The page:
Life as a plc

Keith Neilson, CEO of AIM-listed software company Craneware, tells GB about the joys and challenges of being a quoted company.


Keith Neilson, CEO of AIM-listed software company Craneware, tells GB about the joys and challenges of being a quoted company.

Keith Neilson, CEO of AIM-listed software company Craneware, tells GB about the joys and challenges of being a quoted company.

Our time on the stock market has been very positive, and I’ve been quite vocal in recommending a listing to other entrepreneurs, especially those who are venture capital-backed as we were before we floated on AIM.

I’ve found being listed a very efficient process. We take a week out every quarter or six months just to speak to shareholders and institutions, but when I weigh that against all the time we used to spend keeping our VCs up to speed, with some of the micromanagement that sometimes came from there, maintaining a listing has been a far more productive use of our time and allowed us to concentrate better on the business.

As a quoted company, you do get asked some challenging questions. Journalists, analysts and fund managers all seem to be able to go from a very broad picture to a much more detailed level than we were used to before we became a plc. I actually find that quite enjoyable – it means no two meetings are the same. Before we floated Craneware, people warned us meetings with investors would be a chore, but we’ve just not found that.

You have to make sure that expectations are set correctly in your initial public offering (IPO) and you have to know your business inside-out before you float. If you don’t, you’ll be exposed. We’ve delivered and even outdelivered on what we promised.

There have been a few surprises. One thing I still find bizarre is that we spent the first eight years of our business trying to talk up the value of the company. Now all of a sudden, with fund managers, you’re not allowed to do that at all. I find it hard not discussing share price in investment meetings. As an entrepreneur, my natural inclination is to say “of course we’re undervalued and these are the reasons”, but that’s not the done thing if you’re a plc. You have to give people the facts and let them make up their own minds.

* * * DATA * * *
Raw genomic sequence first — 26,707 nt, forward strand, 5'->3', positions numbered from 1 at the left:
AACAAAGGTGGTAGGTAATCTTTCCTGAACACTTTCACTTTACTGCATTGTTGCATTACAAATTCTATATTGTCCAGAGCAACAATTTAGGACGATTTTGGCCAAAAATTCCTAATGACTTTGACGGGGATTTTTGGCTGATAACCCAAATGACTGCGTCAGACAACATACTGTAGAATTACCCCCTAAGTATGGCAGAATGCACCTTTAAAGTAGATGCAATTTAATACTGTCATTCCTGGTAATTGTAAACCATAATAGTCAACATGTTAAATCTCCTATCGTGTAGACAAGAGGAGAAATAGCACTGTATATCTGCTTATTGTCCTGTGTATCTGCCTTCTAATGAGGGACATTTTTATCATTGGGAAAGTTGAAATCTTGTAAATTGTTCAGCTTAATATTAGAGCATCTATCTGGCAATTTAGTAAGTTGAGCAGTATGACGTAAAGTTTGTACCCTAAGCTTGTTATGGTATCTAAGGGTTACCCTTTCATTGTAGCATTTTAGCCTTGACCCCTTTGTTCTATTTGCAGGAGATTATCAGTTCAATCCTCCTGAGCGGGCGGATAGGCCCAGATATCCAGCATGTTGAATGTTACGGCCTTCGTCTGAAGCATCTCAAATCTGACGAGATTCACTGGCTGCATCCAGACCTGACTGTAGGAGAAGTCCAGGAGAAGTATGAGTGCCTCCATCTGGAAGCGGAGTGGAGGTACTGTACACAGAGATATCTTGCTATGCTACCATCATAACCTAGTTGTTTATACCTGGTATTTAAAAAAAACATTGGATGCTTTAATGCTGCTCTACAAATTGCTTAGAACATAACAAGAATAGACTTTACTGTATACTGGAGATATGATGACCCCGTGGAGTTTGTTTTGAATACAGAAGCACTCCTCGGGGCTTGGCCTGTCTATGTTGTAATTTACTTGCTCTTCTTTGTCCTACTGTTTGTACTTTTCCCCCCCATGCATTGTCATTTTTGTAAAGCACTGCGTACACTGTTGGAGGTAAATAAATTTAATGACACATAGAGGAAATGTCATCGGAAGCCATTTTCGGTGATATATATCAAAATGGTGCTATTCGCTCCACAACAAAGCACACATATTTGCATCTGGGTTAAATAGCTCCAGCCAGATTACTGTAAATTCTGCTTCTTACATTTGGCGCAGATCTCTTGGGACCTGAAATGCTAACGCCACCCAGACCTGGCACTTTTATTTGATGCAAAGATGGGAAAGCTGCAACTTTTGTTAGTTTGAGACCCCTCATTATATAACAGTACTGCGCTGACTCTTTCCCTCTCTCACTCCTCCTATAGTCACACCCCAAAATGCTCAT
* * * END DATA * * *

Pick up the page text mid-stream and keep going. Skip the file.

Another thing you have to watch as a listed company is the kind of information you disclose. It took us probably until the first full-year results after our IPO to realise that we had to be a little more careful with the key performance indicators (KPIs) we were including in our numbers. You have to be mindful of what information [competitors] could reverse-engineer from that sort of data. For example, we are very careful that there is nothing in our results that would allow anyone to figure out a price list.

On the whole, disclosure is a good thing. Customers can see the success you’re having and it’s a lot harder for competitors to spread a misleading impression of you in the marketplace. But there has to be a limit to what you would disclose. Analysts want to get the best possible picture of your business, but they also realise there are commercial sensitivities.

There is a lot of negativity at the moment around going to the stock market, but from our experience, I would recommend it to anyone who is confident about delivering on their numbers. It does come down to confidence in the end. If you’ve got that, there should be nothing to be afraid of in becoming a public company.

Nick Britton

Lexus Ernser

Nick was the Managing Editor for growthbusiness.co.uk when it was owned by Vitesse Media, before moving on to become Head of Investment Group and Editor at What Investment and thence to Head of Intermediary...